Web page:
R.I.P BYOD: On To The Next One

R.I.P BYOD: On To The Next One

David Lingenfelter, Information Security Officer, MaaS360 by IBM

Who remembers the war  between employees and  their IT departments  when the thought of  bringing your own  device (BYOD) to  work first emerged? I know CIOs remember it vividly because it represents the moment when the discussion around control of enterprise endpoints shifted forever. It pushed the boundaries of what IT departments could control and not control.  Early in the debate over BYOD, enterprises really had three options to choose from when addressing the growing clamor from users – ignore it, block it or understand it.  Unfortunately, most corporations picked the first two. Not a big surprise since many decision-makers also once considered the first-generation iPhone a toy not a business productivity device. (My, were we wrong).  The business case for BYOD quickly made itself apparent, often with company executives pushing to use their new device for work. Once the executives got the ball rolling and we saw them understand BYOD’s implications emerge and CIOs created policies to govern the use of personal devices. According to a recent IBM study, 48 percent of business leaders said their companies have formal, BYOD regulations in place.  What emerged from the early  BYOD wars was, CIOs and IT  units implemented technology  in the form of enterprise  mobility management (EMM)  leveraging techniques to deploy  more granular policies, striking  a better balance between  enabling employees and  ensuring security. Thanks  to the evolution of EMM  technology, BYOD is  now nothing but another  use case to manage.

Flexibility Is Key

Fact is, CIOs still are focused on ensuring employee productivity but the concern around security continues to grow. What we’ve seen is that there is no “one size fits all” approach for BYOD or other mobile use cases. Both IT and the technology to manage mobile is now of higher intelligence. For example, data can be secured in specific areas on  devices while personal data is ignored. In the process, security must not get in  the way of employee activity; it must be  an enabler. To accomplish mobility goals, flexibility is key. One possibility is to  allow employees to enroll in a program that is enabled by EMM solution. This permits users to access company resources while giving IT limited control over their devices, an arrangement that  agreeably takes end-user privacy into account. While it’s the most common way to manage devices, will be a big hit with your employees? Hardly.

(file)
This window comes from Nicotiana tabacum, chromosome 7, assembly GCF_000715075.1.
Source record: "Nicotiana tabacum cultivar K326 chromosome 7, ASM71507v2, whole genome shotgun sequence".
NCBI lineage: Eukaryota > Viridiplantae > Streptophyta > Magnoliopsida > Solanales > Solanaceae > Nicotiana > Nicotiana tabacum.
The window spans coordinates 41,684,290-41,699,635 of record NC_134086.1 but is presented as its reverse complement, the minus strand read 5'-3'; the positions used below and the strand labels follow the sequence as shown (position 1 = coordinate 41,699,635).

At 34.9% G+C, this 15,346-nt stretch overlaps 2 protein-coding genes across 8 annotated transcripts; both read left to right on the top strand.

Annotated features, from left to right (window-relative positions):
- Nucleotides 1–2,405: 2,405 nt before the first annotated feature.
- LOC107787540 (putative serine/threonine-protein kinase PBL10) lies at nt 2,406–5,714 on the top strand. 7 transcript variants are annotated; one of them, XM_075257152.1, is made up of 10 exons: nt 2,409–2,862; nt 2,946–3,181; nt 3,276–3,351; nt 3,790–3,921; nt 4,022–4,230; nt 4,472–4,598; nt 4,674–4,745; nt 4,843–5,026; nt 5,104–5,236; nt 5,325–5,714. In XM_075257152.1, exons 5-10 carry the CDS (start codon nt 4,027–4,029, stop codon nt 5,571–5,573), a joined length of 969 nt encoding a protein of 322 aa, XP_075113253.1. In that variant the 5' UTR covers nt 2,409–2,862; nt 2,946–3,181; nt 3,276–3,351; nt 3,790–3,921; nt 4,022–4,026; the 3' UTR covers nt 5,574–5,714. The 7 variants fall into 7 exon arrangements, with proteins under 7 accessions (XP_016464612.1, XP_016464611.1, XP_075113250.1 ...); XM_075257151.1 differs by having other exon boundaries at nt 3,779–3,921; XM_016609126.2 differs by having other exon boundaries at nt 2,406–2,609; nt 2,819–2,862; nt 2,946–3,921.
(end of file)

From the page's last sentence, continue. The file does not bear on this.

An alternative is to provide  employees with a separate app to access  work email, calendar information,  contacts and documents without  enrolling a user in the EMM solution.  In this scenario, IT would place security  requirements, such as passcodes,  encryption, and data loss prevention  controls, on corporate data and apps  without interfering at the device  level. If you’re looking to gain  popularity points with your  employees, this option is  ideal since corporations  would have “less” control  over a user-owned device.  It removes the stigma of big  brother.

Fortunately, flexible  EMM solutions allow  IT to deploy different  approaches that comply  with security guidelines  while respecting user privacy.  Unless a device conflicts with  corporate policy or  contains malware,  there’s no  reason  to impose further on an  employee’s  mobile device. Some options even help both the user and corporation remain safe. For instance, the ability to detect and notify the user that malware has been discovered on their device can  help protect their personal information.  It’s especially relevant in 2015 since malware infected over 11.6 million mobile devices last year.

The focus is now on IT to evaluate the purpose of a specific device, examine the corporate resources that a user  accesses and apply the proper technology and policy to govern. The implementation ultimately hinges on the explicit  use case and user requirements. Just  remember, there isn’t a single policy to  manage all devices and all users. If any - thing, that’s a quick way to pit IT and end users against each other.

“Flexible EMM solutions allow IT to deploy different approaches that comply with security guidelines while respecting user privacy”

Analytics Will Alter the Future

As mobile and big data analytics converge, it will create new forms of intelligent management policies that use context and automation to deliver services. In the coming years, the industry will have more granular control over identity and access management of users and devices. Predictive algorithms in EMM products that forecast risks in devices before they surface will be the new game-changer. Further advancements in analytics and security intelligence will enable IT units to identify vulnerabilities within corporate environments and prevent threats from happening.

These developments will stimulate heightened security measures, further enabling successful mobile adoption.  Slowly but surely, the EMM market will evolve from simply enrolling a device in a solution to understanding context and providing predictive analytics. Exciting times are ahead.

While BYOD may no longer be a phenomenon, securing the enterprise still remains the ongoing challenge. It’s up to CIOs to understand the shifts in the landscape, adopt a flexible approach that ensures user productivity while increasing security standards and move on to the next one.

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